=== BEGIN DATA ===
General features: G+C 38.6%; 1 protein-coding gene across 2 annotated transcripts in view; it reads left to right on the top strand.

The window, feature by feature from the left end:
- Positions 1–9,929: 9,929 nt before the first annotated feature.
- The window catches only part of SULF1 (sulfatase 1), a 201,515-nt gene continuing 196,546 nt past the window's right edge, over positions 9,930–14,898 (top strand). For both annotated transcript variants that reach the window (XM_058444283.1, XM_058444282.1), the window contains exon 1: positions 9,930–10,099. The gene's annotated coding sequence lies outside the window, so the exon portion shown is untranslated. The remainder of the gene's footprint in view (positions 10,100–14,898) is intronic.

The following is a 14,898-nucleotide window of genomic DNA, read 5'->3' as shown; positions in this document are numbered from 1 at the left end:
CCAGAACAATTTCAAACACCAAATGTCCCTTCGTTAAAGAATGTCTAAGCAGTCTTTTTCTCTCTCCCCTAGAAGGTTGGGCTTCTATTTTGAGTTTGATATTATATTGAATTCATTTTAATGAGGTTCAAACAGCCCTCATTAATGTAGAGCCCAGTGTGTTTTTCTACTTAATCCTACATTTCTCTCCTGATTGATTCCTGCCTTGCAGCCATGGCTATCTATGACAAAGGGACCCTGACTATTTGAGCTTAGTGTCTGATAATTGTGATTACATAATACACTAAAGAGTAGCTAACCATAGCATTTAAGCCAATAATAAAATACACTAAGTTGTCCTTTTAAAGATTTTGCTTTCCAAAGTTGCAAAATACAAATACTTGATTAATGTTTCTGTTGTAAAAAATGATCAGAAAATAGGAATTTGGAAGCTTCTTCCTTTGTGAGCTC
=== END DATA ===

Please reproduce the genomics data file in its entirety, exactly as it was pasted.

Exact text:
General features: G+C 38.6%; 1 protein-coding gene across 2 annotated transcripts in view; it reads left to right on the top strand.

The window, feature by feature from the left end:
- Positions 1–9,929: 9,929 nt before the first annotated feature.
- The window catches only part of SULF1 (sulfatase 1), a 201,515-nt gene continuing 196,546 nt past the window's right edge, over positions 9,930–14,898 (top strand). For both annotated transcript variants that reach the window (XM_058444283.1, XM_058444282.1), the window contains exon 1: positions 9,930–10,099. The gene's annotated coding sequence lies outside the window, so the exon portion shown is untranslated. The remainder of the gene's footprint in view (positions 10,100–14,898) is intronic.

The following is a 14,898-nucleotide window of genomic DNA, read 5'->3' as shown; positions in this document are numbered from 1 at the left end:
CCAGAACAATTTCAAACACCAAATGTCCCTTCGTTAAAGAATGTCTAAGCAGTCTTTTTCTCTCTCCCCTAGAAGGTTGGGCTTCTATTTTGAGTTTGATATTATATTGAATTCATTTTAATGAGGTTCAAACAGCCCTCATTAATGTAGAGCCCAGTGTGTTTTTCTACTTAATCCTACATTTCTCTCCTGATTGATTCCTGCCTTGCAGCCATGGCTATCTATGACAAAGGGACCCTGACTATTTGAGCTTAGTGTCTGATAATTGTGATTACATAATACACTAAAGAGTAGCTAACCATAGCATTTAAGCCAATAATAAAATACACTAAGTTGTCCTTTTAAAGATTTTGCTTTCCAAAGTTGCAAAATACAAATACTTGATTAATGTTTCTGTTGTAAAAAATGATCAGAAAATAGGAATTTGGAAGCTTCTTCCTTTGTGAGCTC